As I mentioned in the introduction, the handheld games are often overlooked and underrated. Sometimes offering a trimmed down experience to the console versions, but they also have enough differences to warrant playing both. LEGO Star Wars: The Force Awakens is the best of both worlds, you aren’t getting a cut down version in terms of story and extra content but you also have the elements of past games like challenges, which made them so much fun. Of course graphically, it’s not as visually impressive as the console versions, but this is always the case with handheld games and despite that the levels are still filled with things to see and do as are the hub areas. I’ve played all of the LEGO handheld titles from ones made solely for handhelds, alongside with those released next to their relevant consoles counterparts and I can happily say this is the best LEGO handheld game to date. TT Fusion have managed to create a title which stands up on its own right, instead of something which should just be considered a mere stripped down port. If you don’t have access to a home console, then by playing this you will find you get the same type of play experience and if you have both, then the handheld version is different enough to warrant playing each version. The Force really is strong with this one!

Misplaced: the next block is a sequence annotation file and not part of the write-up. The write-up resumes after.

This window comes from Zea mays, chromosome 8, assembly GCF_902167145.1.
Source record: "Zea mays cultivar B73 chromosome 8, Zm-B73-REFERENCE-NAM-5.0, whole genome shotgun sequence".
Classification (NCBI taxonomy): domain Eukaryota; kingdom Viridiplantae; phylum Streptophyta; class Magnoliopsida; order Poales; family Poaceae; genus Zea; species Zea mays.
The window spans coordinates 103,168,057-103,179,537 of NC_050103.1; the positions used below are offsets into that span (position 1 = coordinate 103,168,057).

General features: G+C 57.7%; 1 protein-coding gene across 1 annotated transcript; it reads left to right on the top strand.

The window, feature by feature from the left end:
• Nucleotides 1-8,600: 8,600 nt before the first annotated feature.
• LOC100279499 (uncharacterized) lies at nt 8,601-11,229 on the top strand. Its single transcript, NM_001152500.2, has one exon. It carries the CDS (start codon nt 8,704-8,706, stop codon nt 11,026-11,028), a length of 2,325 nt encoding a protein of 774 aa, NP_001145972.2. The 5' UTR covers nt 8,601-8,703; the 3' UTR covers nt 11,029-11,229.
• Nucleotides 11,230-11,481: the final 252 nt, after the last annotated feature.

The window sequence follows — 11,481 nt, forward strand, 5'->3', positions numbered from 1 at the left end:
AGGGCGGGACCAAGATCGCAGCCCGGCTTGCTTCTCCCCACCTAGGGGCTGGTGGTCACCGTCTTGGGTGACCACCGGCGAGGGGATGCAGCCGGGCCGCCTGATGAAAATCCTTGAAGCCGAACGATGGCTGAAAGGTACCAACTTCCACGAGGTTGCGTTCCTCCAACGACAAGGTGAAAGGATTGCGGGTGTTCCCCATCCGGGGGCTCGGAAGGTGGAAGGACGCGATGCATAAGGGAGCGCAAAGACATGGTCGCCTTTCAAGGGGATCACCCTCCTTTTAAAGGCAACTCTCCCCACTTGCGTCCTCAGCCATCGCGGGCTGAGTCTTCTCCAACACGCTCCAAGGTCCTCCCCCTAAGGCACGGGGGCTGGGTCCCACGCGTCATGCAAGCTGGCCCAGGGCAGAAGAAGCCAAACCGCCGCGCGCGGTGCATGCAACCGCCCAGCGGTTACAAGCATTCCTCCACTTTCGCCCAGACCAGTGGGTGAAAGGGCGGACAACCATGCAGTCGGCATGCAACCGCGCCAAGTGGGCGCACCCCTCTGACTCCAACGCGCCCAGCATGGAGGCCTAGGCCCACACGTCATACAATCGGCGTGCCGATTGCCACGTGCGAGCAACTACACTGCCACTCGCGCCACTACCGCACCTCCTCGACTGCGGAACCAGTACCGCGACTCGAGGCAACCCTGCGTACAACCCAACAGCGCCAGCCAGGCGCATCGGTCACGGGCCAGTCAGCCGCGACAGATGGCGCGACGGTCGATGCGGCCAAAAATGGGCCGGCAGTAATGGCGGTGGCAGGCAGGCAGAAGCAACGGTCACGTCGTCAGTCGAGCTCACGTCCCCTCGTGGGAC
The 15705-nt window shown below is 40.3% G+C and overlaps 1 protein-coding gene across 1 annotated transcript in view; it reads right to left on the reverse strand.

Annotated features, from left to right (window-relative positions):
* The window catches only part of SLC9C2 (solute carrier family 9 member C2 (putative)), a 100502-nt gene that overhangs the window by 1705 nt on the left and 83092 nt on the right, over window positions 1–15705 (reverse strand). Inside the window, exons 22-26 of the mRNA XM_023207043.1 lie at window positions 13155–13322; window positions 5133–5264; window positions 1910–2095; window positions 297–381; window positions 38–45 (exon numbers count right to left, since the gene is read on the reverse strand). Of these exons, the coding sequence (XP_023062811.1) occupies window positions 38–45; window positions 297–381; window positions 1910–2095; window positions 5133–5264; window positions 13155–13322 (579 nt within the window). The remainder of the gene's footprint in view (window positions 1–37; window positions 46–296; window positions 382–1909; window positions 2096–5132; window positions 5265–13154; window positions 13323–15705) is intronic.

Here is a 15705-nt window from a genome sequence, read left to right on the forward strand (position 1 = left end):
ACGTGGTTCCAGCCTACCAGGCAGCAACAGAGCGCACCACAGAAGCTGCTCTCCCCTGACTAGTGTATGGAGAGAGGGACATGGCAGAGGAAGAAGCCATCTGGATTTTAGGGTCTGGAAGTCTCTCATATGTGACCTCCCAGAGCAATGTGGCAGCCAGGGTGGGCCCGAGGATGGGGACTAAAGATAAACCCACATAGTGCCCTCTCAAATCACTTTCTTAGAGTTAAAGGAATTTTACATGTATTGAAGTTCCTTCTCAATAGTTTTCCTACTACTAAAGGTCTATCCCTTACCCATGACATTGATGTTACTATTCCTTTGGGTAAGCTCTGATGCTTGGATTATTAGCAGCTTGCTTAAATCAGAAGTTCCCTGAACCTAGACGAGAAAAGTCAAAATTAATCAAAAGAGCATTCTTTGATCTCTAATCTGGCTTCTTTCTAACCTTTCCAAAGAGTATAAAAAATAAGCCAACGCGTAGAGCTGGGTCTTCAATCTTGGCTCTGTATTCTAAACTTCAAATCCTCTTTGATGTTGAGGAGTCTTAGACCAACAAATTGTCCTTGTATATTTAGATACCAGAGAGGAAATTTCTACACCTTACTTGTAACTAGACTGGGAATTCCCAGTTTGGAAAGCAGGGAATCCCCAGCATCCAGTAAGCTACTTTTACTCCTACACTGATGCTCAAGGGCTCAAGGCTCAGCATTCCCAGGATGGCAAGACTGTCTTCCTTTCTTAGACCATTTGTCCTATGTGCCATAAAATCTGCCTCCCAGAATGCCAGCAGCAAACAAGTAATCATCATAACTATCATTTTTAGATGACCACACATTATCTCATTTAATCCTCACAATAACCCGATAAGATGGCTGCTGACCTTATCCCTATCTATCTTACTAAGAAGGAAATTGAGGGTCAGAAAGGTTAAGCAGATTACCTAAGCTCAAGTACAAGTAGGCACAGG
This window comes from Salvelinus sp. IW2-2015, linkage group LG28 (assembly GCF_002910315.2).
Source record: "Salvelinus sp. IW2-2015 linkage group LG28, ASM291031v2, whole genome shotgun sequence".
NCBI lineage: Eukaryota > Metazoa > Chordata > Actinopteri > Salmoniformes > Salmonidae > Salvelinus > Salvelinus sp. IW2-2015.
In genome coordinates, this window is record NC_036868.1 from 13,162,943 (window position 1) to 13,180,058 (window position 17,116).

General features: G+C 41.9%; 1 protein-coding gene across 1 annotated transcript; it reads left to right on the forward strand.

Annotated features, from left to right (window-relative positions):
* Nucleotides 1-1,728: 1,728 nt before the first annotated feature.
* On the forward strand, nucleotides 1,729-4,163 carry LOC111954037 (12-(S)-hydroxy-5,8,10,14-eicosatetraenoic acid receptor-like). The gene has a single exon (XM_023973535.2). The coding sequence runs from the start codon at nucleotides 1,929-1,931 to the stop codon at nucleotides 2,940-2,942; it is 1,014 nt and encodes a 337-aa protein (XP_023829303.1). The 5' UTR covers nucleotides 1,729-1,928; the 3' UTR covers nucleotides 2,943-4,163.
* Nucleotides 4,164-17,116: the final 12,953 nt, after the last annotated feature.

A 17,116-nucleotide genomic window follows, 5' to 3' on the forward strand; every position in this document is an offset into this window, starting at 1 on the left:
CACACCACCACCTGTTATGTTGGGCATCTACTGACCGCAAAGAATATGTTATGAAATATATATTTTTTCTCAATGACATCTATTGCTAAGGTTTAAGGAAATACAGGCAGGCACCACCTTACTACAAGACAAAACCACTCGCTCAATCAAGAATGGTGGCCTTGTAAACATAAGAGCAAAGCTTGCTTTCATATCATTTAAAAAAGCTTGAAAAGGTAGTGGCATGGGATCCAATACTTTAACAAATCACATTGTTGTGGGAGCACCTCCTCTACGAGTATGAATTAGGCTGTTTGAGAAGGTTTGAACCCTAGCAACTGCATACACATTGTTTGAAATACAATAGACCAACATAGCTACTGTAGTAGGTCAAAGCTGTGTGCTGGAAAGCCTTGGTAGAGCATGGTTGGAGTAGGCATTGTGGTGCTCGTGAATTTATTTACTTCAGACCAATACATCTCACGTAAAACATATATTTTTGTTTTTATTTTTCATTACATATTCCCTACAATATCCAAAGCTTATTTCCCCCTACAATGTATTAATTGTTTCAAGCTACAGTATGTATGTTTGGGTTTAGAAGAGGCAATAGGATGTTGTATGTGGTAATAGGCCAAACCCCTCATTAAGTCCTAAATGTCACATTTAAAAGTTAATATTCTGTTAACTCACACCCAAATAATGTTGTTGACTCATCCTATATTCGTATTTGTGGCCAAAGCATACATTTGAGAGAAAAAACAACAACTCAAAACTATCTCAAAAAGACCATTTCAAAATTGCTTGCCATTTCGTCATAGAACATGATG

LEGO Star Wars: The Force Awakens will be available for PlayStation Vita and 3DS from June 28th. This version is now also available for iSO devices. It’s also available for PlayStation 3, PS4, Nintendo Wii U, Xbox 360, Xbox One and PC via Steam. We’ll be bringing you our review of the console version in the next week or so.
Please note all images contained within this review, with the exception of the box art, have been captured in-game by ourselves, therefore please do not reproduce else where without offering credit and linking back to original source. Version reviewed PlayStation Vita.
LEGO Star Wars: The Force Awakens Handheld Review
- LEGO Connection
- Value for Money
Another fine handheld LEGO outing, well worth playing alongside the console versions and filled plenty to see and do. Great value money that will offer hours of play. The BEST LEGO handhand title so far!